Washington Post: Trump’s Regulatory Freeze Halts Four Obama Rules Aimed at Promoting Greater Energy Efficiency
Nearly simultaneously with President Trump’s oath of office Friday, the White House website shifted to remove climate-change related content from the Obama administration and supplant it with a new statement of Trump’s energy policy -- one focused, it said, on reducing “burdensome regulations on our energy industry.”
Those are just words -- but an action hours later by White House chief of staff Reince Priebus had more teeth. Priebus’ memorandum, issuing a government-wide freeze on new or pending regulations, would appear to have the effect of sweeping up four very nearly finished Energy Department energy-efficiency standards, affecting an array of products, including portable air conditioners and commercial boilers. The standards are designed to reduce energy use, and, in the process, consumer bills and greenhouse gas emissions.
Bloomberg: California Utilities Want $1 Billion to Promote Electric Cars
California’s utilities are asking for more than $1 billion to spend on electric car-charging stations that will help the state meet its goal of getting 1.5 million zero-emissions vehicles on the road by 2025.
Edison International’s Southern California Edison utility asked state regulators on Friday for permission to collect $570 million from customers over five years to pay for, among other things, equipment installations that’ll support about 1,800 charging stations for electric trucks. PG&E Corp. requested $253 million for efforts including charging systems for electric buses and delivery trucks. Sempra Energy’s San Diego Gas & Electric utility said it was applying for $246 million for similar programs.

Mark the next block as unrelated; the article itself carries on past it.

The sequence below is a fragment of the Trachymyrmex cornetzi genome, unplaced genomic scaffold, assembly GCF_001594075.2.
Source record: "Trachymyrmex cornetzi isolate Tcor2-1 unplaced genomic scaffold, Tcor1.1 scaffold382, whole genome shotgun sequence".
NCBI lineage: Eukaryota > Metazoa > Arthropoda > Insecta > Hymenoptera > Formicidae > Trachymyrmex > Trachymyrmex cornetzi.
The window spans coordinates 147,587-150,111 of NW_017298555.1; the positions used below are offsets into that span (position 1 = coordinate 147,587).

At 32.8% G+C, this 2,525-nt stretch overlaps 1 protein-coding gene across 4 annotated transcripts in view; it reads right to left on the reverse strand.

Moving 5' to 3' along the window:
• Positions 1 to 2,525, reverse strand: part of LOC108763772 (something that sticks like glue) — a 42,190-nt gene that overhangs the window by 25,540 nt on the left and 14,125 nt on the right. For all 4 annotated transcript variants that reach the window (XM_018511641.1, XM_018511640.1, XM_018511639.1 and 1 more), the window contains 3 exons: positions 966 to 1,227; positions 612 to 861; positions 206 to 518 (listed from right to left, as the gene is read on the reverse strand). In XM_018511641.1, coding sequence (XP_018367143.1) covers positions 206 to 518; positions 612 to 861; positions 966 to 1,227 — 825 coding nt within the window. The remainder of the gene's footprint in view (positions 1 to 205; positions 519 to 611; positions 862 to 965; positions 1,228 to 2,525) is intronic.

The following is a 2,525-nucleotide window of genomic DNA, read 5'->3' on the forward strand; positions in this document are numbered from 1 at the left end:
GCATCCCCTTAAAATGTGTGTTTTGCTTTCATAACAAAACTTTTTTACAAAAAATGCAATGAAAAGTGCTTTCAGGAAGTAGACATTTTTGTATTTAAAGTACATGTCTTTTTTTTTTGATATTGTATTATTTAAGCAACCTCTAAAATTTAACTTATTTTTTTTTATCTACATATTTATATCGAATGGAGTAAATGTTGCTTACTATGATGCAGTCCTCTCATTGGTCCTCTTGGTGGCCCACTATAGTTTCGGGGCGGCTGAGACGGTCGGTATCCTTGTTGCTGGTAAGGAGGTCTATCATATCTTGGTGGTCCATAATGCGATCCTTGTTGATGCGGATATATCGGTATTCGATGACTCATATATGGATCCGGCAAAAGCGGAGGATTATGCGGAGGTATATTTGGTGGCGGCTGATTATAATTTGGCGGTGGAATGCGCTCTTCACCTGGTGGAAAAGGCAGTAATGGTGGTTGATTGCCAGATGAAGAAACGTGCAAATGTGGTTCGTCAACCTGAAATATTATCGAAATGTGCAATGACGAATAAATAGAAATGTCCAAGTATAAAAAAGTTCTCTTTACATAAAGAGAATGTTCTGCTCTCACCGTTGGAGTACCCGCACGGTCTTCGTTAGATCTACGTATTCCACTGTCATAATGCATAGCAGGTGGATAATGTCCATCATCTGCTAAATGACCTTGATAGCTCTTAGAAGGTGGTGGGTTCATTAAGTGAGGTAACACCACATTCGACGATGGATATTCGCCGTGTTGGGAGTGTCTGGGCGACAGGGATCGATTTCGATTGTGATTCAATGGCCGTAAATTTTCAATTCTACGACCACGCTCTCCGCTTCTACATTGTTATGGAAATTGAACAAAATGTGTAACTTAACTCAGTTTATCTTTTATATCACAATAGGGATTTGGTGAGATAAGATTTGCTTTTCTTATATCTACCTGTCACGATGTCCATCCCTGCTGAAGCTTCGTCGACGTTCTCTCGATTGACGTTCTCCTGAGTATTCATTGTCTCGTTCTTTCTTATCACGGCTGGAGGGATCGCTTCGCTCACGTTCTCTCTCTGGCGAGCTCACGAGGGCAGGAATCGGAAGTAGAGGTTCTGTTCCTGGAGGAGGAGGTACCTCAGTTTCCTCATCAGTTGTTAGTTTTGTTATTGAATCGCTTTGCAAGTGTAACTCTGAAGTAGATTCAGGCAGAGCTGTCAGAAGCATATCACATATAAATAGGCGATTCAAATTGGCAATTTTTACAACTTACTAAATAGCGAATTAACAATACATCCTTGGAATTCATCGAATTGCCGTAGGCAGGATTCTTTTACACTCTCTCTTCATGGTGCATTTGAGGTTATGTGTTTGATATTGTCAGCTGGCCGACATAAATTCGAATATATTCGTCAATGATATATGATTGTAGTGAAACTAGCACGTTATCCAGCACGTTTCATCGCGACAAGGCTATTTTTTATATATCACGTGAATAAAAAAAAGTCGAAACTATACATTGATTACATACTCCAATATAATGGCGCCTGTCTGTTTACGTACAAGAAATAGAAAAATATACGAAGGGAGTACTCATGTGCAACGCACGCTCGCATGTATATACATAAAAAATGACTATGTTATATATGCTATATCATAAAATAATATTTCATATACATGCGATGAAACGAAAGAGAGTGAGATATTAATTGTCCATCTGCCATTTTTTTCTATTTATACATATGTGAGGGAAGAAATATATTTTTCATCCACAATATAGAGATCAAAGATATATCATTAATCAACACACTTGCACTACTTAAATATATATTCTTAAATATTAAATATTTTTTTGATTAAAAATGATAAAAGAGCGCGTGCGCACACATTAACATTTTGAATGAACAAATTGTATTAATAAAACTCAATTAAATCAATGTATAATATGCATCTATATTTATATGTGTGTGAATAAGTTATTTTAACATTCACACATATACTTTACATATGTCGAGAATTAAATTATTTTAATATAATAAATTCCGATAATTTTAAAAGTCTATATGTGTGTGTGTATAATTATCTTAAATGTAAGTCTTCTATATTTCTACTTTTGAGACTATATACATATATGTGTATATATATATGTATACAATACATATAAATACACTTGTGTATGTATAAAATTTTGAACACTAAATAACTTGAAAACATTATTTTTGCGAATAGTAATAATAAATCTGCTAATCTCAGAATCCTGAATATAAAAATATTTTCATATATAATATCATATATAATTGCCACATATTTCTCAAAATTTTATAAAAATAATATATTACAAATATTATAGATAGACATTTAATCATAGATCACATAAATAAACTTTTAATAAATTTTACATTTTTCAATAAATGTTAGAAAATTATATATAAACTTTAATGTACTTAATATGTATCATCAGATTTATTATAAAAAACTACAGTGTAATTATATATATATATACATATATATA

Climate Central: Trump White House Distorts Wages Figure on First Day
Shortly after Donald Trump was sworn in as president on Friday, the White House said that eliminating power plant climate rules, a clean water rule and other environmental regulations would “greatly help American workers, increasing wages by more than $30 billion over the next seven years.”
The statement, included on the White House’s website to justify Trump’s drive to eliminate environmental rules affecting the energy sector, was a distortion. And if it was true, it would represent wage gains equivalent to less than $20 per American every year.
The figure was based on a paper produced by a Louisiana State University finance professor in 2015 on behalf of a fossil fuel industry nonprofit. The paper, which was not peer reviewed, investigated potential economic impacts if all protected federal lands were opened to unlimited oil, gas and coal mining.
New York Times: On Climate Change, Even States in Forefront Are Falling Short
California is far from providing the leadership needed in the battle against climate change. Distracted by the competing objective of shuttering nuclear plants that still produce over a fifth of its zero-carbon power, the state risks failing the main environmental challenge of our time.
Mark Muro, director of policy at the Metropolitan Policy Program at the Brookings Institution, has compiled a ranking of progress toward decarbonization within the United States. In 2014, he found, California had the third-lowest carbon dioxide emissions per person, behind only the District of Columbia and New York.
Its progress of late, however, has been less than stellar: Despite its aggressive deployment of wind turbines and solar panels, the carbon intensity of California’s economy -- measured by the CO2 emissions per unit of economic product -- declined by only 26.6 percent between 2000 and 2014. That put it in 28th place. In New York, which came in seventh, carbon intensity declined by 35.4 percent.
Belfast Telegraph: Post-Brexit Strategy Includes Energy Storage and Battery Research Centre
Batterystoragehas been described by the United States as a "holy grail" of renewable technology and the Prime Minister has ordered a review of options to create a new research institution in the field, Downing Street said.
Chief scientific adviser Sir Mark Walport will analyze options for a new institute to build on existing strengths in universities and companies in battery technology, energy storage and grid technology. He will report back in early 2017.